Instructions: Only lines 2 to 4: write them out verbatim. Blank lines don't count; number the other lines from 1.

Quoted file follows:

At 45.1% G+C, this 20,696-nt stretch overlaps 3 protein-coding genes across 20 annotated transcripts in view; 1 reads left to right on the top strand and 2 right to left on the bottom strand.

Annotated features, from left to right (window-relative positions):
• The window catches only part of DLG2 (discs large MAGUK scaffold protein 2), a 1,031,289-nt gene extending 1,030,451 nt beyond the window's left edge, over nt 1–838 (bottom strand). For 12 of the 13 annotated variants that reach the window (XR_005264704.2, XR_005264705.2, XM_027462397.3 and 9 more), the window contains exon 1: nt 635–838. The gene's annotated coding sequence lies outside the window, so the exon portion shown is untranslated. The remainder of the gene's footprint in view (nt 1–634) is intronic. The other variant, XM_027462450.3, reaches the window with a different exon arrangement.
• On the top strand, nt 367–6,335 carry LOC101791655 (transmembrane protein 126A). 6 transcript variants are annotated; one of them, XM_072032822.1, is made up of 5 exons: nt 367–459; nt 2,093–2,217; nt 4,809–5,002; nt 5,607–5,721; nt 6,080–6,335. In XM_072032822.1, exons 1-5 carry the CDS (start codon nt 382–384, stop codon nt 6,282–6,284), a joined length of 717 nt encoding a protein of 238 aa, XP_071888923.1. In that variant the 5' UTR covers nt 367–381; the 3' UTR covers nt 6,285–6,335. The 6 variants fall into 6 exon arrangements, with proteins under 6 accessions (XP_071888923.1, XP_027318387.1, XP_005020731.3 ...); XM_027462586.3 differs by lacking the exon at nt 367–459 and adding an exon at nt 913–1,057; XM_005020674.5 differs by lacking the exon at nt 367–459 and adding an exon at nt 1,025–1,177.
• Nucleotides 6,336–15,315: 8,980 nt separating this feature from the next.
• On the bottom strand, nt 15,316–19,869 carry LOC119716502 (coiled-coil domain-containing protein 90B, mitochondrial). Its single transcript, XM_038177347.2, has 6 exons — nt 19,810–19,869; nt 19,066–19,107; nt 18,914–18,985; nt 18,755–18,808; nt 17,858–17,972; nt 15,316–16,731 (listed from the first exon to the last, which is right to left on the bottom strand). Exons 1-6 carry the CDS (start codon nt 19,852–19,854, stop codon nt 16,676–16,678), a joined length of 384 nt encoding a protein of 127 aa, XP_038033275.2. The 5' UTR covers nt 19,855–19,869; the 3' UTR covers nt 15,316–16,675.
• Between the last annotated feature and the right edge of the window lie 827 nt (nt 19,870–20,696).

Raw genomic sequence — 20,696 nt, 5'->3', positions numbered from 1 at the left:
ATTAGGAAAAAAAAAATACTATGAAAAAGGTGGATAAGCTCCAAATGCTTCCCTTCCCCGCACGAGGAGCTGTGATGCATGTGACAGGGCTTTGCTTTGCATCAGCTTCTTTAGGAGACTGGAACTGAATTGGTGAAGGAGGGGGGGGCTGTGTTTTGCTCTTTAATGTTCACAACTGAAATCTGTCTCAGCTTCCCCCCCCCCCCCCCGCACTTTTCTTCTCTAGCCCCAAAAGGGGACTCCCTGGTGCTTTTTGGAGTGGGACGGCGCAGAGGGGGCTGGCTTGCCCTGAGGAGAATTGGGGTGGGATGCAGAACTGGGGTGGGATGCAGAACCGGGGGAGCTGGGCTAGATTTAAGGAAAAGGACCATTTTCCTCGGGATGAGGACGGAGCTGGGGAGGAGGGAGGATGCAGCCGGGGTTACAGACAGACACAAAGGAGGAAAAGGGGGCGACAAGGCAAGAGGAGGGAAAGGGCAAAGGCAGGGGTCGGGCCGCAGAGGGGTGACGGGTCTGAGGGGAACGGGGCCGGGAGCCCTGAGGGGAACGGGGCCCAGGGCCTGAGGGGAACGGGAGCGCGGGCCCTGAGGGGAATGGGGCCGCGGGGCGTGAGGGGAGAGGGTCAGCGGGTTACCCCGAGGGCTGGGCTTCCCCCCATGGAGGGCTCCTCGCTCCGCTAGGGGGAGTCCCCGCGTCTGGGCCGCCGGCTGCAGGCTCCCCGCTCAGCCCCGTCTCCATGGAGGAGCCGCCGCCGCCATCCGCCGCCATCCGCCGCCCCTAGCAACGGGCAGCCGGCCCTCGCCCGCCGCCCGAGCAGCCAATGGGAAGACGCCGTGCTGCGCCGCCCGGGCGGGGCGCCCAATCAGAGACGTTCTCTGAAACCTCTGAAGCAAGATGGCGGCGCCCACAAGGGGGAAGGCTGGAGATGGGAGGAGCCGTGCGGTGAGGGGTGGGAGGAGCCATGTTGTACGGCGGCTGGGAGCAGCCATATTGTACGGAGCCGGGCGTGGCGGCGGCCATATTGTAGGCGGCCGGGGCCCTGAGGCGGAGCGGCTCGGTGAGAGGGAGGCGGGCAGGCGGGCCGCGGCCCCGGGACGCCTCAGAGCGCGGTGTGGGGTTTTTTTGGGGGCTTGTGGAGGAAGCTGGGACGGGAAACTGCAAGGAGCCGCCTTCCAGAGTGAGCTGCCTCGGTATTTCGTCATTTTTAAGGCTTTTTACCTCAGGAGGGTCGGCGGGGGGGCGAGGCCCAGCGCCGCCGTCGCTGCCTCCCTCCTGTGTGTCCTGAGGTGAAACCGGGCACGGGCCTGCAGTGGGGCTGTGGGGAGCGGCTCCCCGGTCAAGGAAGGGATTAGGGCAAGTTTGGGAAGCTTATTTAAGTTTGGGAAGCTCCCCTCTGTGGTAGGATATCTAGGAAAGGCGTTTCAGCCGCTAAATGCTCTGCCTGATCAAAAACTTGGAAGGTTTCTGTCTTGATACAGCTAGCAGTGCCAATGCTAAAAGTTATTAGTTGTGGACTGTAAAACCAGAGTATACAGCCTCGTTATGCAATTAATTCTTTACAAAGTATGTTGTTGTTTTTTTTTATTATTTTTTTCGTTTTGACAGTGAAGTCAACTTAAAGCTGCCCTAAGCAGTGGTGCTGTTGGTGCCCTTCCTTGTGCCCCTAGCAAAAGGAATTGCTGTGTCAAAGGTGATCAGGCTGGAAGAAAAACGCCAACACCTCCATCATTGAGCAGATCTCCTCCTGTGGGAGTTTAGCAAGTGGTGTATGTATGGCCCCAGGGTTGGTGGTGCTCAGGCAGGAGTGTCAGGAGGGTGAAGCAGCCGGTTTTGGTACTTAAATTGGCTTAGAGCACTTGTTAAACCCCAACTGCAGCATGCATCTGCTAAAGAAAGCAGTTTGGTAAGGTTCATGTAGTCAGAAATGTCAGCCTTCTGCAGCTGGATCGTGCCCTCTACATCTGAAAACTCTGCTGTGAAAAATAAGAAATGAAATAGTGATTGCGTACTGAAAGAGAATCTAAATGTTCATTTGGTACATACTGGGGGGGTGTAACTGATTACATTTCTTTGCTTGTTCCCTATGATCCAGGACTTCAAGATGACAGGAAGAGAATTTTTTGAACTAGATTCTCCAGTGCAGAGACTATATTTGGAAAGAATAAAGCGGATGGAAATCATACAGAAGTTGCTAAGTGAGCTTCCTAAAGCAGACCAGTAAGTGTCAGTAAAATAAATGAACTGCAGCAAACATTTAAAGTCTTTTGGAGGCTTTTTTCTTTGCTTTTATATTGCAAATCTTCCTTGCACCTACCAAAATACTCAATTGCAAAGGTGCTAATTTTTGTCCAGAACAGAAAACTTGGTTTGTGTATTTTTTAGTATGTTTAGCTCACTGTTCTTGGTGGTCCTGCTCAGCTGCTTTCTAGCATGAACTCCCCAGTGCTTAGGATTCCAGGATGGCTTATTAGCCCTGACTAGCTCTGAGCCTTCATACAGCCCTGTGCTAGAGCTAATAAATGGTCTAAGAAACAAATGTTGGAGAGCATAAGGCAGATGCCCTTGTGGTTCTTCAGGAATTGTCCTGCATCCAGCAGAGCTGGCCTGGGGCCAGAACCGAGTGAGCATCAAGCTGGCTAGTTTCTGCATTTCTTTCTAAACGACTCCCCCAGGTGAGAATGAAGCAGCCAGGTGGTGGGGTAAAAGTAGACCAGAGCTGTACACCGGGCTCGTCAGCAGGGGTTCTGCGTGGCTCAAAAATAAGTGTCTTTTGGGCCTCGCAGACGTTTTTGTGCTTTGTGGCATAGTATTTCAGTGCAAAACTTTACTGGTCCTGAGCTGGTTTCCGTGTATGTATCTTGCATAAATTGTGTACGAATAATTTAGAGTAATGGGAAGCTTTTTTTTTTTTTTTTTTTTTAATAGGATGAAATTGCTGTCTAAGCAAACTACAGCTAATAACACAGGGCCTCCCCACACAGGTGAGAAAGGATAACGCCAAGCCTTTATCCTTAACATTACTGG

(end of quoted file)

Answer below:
Annotated features, from left to right (window-relative positions):
• The window catches only part of DLG2 (discs large MAGUK scaffold protein 2), a 1,031,289-nt gene extending 1,030,451 nt beyond the window's left edge, over nt 1–838 (bottom strand). For 12 of the 13 annotated variants that reach the window (XR_005264704.2, XR_005264705.2, XM_027462397.3 and 9 more), the window contains exon 1: nt 635–838. The gene's annotated coding sequence lies outside the window, so the exon portion shown is untranslated. The remainder of the gene's footprint in view (nt 1–634) is intronic. The other variant, XM_027462450.3, reaches the window with a different exon arrangement.
• On the top strand, nt 367–6,335 carry LOC101791655 (transmembrane protein 126A). 6 transcript variants are annotated; one of them, XM_072032822.1, is made up of 5 exons: nt 367–459; nt 2,093–2,217; nt 4,809–5,002; nt 5,607–5,721; nt 6,080–6,335. In XM_072032822.1, exons 1-5 carry the CDS (start codon nt 382–384, stop codon nt 6,282–6,284), a joined length of 717 nt encoding a protein of 238 aa, XP_071888923.1. In that variant the 5' UTR covers nt 367–381; the 3' UTR covers nt 6,285–6,335. The 6 variants fall into 6 exon arrangements, with proteins under 6 accessions (XP_071888923.1, XP_027318387.1, XP_005020731.3 ...); XM_027462586.3 differs by lacking the exon at nt 367–459 and adding an exon at nt 913–1,057; XM_005020674.5 differs by lacking the exon at nt 367–459 and adding an exon at nt 1,025–1,177.